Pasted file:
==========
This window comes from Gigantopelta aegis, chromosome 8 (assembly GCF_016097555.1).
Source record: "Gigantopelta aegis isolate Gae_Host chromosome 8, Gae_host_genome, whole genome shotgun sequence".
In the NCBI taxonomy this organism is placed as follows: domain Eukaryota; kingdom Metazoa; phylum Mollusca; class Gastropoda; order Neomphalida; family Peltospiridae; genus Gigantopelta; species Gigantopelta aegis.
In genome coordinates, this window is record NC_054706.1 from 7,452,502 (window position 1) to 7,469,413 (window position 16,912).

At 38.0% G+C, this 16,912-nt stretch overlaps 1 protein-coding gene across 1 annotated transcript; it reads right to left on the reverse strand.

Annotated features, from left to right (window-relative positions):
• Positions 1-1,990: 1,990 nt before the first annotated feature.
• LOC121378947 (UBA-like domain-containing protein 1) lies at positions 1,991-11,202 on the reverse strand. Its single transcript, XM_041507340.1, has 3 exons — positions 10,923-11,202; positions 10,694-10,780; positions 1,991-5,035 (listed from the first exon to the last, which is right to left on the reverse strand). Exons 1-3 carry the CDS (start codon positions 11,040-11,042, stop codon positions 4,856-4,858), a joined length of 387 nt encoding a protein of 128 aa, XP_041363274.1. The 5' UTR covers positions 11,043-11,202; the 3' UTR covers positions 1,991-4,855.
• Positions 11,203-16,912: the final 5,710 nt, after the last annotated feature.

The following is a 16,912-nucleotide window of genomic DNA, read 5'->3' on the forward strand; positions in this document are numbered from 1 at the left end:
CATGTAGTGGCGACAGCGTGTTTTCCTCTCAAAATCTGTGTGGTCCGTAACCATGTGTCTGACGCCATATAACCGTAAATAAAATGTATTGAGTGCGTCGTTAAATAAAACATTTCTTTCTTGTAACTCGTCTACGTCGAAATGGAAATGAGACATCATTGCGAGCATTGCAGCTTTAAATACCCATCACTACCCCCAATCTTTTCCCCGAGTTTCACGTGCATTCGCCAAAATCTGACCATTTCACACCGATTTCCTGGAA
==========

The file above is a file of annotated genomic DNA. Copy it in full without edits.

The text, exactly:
This window comes from Gigantopelta aegis, chromosome 8 (assembly GCF_016097555.1).
Source record: "Gigantopelta aegis isolate Gae_Host chromosome 8, Gae_host_genome, whole genome shotgun sequence".
In the NCBI taxonomy this organism is placed as follows: domain Eukaryota; kingdom Metazoa; phylum Mollusca; class Gastropoda; order Neomphalida; family Peltospiridae; genus Gigantopelta; species Gigantopelta aegis.
In genome coordinates, this window is record NC_054706.1 from 7,452,502 (window position 1) to 7,469,413 (window position 16,912).

At 38.0% G+C, this 16,912-nt stretch overlaps 1 protein-coding gene across 1 annotated transcript; it reads right to left on the reverse strand.

Annotated features, from left to right (window-relative positions):
• Positions 1-1,990: 1,990 nt before the first annotated feature.
• LOC121378947 (UBA-like domain-containing protein 1) lies at positions 1,991-11,202 on the reverse strand. Its single transcript, XM_041507340.1, has 3 exons — positions 10,923-11,202; positions 10,694-10,780; positions 1,991-5,035 (listed from the first exon to the last, which is right to left on the reverse strand). Exons 1-3 carry the CDS (start codon positions 11,040-11,042, stop codon positions 4,856-4,858), a joined length of 387 nt encoding a protein of 128 aa, XP_041363274.1. The 5' UTR covers positions 11,043-11,202; the 3' UTR covers positions 1,991-4,855.
• Positions 11,203-16,912: the final 5,710 nt, after the last annotated feature.

The following is a 16,912-nucleotide window of genomic DNA, read 5'->3' on the forward strand; positions in this document are numbered from 1 at the left end:
CATGTAGTGGCGACAGCGTGTTTTCCTCTCAAAATCTGTGTGGTCCGTAACCATGTGTCTGACGCCATATAACCGTAAATAAAATGTATTGAGTGCGTCGTTAAATAAAACATTTCTTTCTTGTAACTCGTCTACGTCGAAATGGAAATGAGACATCATTGCGAGCATTGCAGCTTTAAATACCCATCACTACCCCCAATCTTTTCCCCGAGTTTCACGTGCATTCGCCAAAATCTGACCATTTCACACCGATTTCCTGGAA